Lovat’s model uncovered structure, but to find the meaning of a ritual, one must turn to British anthropologist Victor Turner, who created the famous “Turner’s model”. This model explains that there are three meanings of a ritual, exegetical, operational and positional. Exegetical being what is explained by the performer – for in this case being hopes for prosperity within the marriage and the uniting of two individuals. Operational being the observation of an outsider – for Vivaha being once again the union of two individuals. Finally, the positional meaning is the meaning conveyed through symbols - in this case there are many symbols used which represents the cooperation of the bride and groom to face future challenges, hopes for prosperity, and once again the union of both adherents.

For Hindus, marriage is significant as undertaking the ritual is paramount for an adherent’s atman to continue to progress positively in the Samsara cycle

Hindu’s believe that all living creatures have an atman (soul) that is everlasting and exists even after death. Upon the death of the individual/animal the atman will either possess a worse body and be further down in the cycle of Samsara or will reincarnate in a better body and become closer to achieving Moksha by combining itself with Brahman (The supreme Hindu God). For the atman to receive better incarnations, the previous life must have completed Dharma (Hindu duty) to attain enough good karma over bad karma. Marriage is one of many duties that are included in dharma, this therefore makes marriage significant for Hindus. Furthermore, when a Hindu is born they gain three debts: Deva Rina (debt to the Gods), Rishi Rina (debt to the Seers) and the Pitru Rina (debt to the ancestors or the manes) as explained by senior monk Swami Harshananda within (H, n.d., p. xx). Each of these debts must be repaid otherwise the adherent will gain bad karma which will negatively affect the adherent’s next reincarnation. Of these debts the Pitru Rina can only be repaid if a Hindu begets a son, and this can only be morally achieved through marriage, hence for a Hindu to avoid bad karma they must undertake the marriage ritual. Moreover, according to (Onedera, 2007, p. 121) if a couple fail to beget a son the husband will be cursed to become a Bhut (ghost) when he dies and will wonder the Earth without rest. For this reason, it would be mandatory for a Hindu to complete this ritual, as for Hindus, becoming a ghost is seen as a severely unfortunate event. This is because in this state the adherent will not be able to continue on the cycle of Samsara and therefore will not be able to achieve moksha (salvation).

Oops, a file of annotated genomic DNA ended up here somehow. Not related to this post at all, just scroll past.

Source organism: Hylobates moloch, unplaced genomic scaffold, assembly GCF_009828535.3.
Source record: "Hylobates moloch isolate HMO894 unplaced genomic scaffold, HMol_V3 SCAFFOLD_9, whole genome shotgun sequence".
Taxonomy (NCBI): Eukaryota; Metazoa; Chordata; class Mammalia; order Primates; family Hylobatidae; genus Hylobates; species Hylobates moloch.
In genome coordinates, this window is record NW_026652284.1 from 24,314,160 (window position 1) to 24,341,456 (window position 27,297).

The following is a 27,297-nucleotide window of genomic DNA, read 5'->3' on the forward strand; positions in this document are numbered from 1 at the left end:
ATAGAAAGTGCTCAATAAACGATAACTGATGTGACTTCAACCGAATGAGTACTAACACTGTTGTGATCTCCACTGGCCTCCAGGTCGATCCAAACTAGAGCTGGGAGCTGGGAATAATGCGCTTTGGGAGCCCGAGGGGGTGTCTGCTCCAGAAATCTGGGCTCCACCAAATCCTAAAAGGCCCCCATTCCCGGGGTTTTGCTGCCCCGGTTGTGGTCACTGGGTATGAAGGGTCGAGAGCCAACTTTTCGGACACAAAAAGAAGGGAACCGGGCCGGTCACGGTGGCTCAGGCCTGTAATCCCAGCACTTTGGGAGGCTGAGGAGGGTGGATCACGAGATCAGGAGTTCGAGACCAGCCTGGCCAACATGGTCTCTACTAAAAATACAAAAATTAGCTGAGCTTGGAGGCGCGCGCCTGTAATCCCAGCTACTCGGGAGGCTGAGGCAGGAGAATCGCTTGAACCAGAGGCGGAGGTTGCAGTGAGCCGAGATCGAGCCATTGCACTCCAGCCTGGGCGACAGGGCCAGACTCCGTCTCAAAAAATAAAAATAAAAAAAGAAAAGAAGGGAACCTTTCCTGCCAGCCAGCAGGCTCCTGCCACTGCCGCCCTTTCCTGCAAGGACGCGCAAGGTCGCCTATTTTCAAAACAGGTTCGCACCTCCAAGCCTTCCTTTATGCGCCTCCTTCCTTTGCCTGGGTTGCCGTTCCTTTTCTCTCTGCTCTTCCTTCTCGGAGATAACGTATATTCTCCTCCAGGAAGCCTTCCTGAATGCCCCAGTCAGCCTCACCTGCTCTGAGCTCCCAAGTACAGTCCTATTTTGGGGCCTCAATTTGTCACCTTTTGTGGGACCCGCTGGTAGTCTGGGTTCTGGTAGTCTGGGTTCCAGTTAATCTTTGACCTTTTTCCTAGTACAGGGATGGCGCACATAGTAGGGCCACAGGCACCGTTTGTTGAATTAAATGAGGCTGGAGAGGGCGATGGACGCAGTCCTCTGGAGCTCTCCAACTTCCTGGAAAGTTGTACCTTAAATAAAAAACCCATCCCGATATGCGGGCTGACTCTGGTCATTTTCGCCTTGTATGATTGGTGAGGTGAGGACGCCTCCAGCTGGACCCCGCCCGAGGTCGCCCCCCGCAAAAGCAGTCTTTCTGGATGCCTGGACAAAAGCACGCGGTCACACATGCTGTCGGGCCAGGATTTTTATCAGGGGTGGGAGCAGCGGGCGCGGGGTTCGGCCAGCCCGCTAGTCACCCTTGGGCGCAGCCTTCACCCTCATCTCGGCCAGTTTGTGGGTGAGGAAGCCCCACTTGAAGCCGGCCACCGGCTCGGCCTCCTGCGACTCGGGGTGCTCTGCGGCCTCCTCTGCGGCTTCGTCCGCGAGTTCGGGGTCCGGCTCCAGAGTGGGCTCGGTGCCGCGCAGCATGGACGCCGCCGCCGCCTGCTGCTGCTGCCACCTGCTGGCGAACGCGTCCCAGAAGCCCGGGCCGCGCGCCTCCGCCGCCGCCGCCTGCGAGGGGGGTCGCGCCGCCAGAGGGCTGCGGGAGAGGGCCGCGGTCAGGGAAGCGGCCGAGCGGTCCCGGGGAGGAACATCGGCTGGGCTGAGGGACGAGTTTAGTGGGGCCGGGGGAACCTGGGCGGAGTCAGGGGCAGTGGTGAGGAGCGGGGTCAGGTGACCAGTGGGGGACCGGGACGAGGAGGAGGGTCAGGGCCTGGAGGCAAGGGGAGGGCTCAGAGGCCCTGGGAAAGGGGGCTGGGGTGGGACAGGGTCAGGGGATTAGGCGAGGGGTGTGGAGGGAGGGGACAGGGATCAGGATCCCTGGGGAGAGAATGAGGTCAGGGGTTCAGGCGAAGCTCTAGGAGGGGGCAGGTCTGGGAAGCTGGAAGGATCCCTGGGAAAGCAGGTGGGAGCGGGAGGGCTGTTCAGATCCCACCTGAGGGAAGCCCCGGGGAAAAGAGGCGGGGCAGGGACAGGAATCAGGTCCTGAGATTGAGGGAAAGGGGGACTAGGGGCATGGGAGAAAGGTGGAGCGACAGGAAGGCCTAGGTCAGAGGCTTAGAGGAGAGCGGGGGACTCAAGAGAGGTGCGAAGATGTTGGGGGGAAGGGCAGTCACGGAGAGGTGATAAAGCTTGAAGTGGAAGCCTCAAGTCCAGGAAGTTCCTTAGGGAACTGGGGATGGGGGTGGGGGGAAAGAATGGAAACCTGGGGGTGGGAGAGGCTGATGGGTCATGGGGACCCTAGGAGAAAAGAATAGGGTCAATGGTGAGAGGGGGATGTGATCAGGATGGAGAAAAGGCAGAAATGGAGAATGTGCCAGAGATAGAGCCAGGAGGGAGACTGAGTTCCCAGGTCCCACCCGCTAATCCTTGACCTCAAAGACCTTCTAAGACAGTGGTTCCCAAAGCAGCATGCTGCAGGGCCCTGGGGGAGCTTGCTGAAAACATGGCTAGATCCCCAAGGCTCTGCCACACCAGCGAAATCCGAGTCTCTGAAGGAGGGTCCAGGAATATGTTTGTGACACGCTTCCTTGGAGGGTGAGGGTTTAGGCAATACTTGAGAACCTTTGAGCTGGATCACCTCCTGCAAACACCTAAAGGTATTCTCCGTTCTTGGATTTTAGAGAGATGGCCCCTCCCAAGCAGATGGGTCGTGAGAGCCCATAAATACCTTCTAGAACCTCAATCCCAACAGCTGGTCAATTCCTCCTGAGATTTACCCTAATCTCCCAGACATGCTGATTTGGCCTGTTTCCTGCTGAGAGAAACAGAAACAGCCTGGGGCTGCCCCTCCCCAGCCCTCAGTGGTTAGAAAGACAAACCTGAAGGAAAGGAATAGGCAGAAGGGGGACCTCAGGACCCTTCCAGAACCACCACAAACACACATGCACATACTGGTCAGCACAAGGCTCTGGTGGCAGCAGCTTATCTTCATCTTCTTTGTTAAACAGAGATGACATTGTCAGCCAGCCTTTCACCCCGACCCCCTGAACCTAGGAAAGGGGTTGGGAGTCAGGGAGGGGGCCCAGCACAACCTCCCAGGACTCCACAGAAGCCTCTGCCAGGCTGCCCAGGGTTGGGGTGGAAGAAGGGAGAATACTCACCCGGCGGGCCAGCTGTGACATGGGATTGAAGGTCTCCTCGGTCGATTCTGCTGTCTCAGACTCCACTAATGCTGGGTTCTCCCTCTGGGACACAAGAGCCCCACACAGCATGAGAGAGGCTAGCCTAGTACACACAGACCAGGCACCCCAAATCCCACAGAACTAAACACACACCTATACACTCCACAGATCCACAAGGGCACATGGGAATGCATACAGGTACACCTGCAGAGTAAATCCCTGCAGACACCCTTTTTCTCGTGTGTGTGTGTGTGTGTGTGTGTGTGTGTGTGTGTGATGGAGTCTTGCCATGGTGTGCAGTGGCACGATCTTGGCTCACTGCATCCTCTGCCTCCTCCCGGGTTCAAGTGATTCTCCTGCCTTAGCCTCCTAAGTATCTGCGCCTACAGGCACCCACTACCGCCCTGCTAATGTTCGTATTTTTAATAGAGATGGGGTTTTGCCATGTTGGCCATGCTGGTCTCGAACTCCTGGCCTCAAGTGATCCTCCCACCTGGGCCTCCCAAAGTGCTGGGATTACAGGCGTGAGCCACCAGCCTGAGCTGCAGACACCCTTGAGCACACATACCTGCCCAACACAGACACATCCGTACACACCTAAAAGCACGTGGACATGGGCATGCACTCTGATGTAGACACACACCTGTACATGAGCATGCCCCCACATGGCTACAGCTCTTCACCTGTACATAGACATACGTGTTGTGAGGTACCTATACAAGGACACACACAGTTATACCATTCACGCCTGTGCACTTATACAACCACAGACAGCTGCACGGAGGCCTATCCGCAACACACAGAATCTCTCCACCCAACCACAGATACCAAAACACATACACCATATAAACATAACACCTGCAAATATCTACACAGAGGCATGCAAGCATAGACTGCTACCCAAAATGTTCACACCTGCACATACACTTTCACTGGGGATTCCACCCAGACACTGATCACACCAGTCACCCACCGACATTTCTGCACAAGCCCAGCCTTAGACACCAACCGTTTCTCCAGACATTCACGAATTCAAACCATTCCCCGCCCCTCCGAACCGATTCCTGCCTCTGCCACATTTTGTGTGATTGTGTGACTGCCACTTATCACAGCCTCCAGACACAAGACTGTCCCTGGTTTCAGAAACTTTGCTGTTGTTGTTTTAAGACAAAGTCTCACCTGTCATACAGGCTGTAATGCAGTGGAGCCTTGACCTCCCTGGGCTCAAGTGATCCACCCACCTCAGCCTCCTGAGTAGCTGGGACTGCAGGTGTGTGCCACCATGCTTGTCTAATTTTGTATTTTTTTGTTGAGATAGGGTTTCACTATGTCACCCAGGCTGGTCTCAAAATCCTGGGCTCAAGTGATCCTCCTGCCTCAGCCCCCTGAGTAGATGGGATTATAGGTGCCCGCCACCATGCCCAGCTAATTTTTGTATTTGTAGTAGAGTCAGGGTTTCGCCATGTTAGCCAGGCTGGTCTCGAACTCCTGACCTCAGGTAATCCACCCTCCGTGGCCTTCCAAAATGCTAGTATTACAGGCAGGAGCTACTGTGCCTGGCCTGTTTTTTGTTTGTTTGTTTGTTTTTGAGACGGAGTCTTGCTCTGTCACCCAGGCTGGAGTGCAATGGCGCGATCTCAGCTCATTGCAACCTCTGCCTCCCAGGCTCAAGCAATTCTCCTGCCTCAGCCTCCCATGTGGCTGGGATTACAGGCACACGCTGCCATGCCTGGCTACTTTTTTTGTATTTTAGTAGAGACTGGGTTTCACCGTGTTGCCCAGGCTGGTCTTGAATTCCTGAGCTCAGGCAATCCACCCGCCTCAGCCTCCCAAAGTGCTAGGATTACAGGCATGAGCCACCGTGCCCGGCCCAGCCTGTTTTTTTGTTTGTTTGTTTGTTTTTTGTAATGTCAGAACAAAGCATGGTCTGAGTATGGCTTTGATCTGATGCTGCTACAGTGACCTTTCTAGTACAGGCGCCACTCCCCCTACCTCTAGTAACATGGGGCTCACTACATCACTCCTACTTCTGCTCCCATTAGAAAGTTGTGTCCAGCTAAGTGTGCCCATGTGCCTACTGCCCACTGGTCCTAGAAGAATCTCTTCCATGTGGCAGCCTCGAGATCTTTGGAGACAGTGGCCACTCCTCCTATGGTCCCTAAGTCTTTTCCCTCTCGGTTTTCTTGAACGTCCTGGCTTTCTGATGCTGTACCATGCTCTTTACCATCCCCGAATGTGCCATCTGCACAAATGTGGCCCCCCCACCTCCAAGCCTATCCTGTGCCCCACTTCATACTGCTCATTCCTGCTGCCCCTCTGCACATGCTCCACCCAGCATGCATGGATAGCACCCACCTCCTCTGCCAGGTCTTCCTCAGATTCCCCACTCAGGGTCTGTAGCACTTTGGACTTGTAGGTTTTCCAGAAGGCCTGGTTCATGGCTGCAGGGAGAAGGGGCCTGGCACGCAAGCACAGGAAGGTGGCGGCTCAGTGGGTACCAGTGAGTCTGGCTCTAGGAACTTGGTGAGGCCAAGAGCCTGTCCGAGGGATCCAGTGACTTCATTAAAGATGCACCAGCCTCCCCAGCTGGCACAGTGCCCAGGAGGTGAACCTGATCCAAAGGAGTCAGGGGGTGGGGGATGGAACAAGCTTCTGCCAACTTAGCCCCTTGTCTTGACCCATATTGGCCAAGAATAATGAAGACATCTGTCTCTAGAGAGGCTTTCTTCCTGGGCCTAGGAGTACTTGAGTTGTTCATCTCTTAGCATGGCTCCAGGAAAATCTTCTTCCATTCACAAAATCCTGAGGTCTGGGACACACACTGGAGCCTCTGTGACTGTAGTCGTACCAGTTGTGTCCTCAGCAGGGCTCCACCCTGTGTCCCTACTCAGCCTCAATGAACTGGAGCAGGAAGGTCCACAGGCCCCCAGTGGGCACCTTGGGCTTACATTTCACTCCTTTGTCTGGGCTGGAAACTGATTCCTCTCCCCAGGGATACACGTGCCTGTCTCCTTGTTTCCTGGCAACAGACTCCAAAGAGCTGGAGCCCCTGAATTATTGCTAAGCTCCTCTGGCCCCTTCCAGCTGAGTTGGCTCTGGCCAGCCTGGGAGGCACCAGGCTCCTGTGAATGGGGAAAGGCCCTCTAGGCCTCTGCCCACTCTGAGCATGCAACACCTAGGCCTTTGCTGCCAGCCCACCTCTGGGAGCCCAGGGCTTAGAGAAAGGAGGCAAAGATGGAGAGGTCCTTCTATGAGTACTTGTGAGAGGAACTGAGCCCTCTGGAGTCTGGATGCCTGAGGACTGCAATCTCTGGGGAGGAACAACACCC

Ultimately, Hindu’s must undertake the marriage ritual as without it, one will experience great suffering as they will not be able to achieve Moksha.

Through time, the Hindu marriage ritual has been subject to much influence by society, due to the lack of authority in the Vedas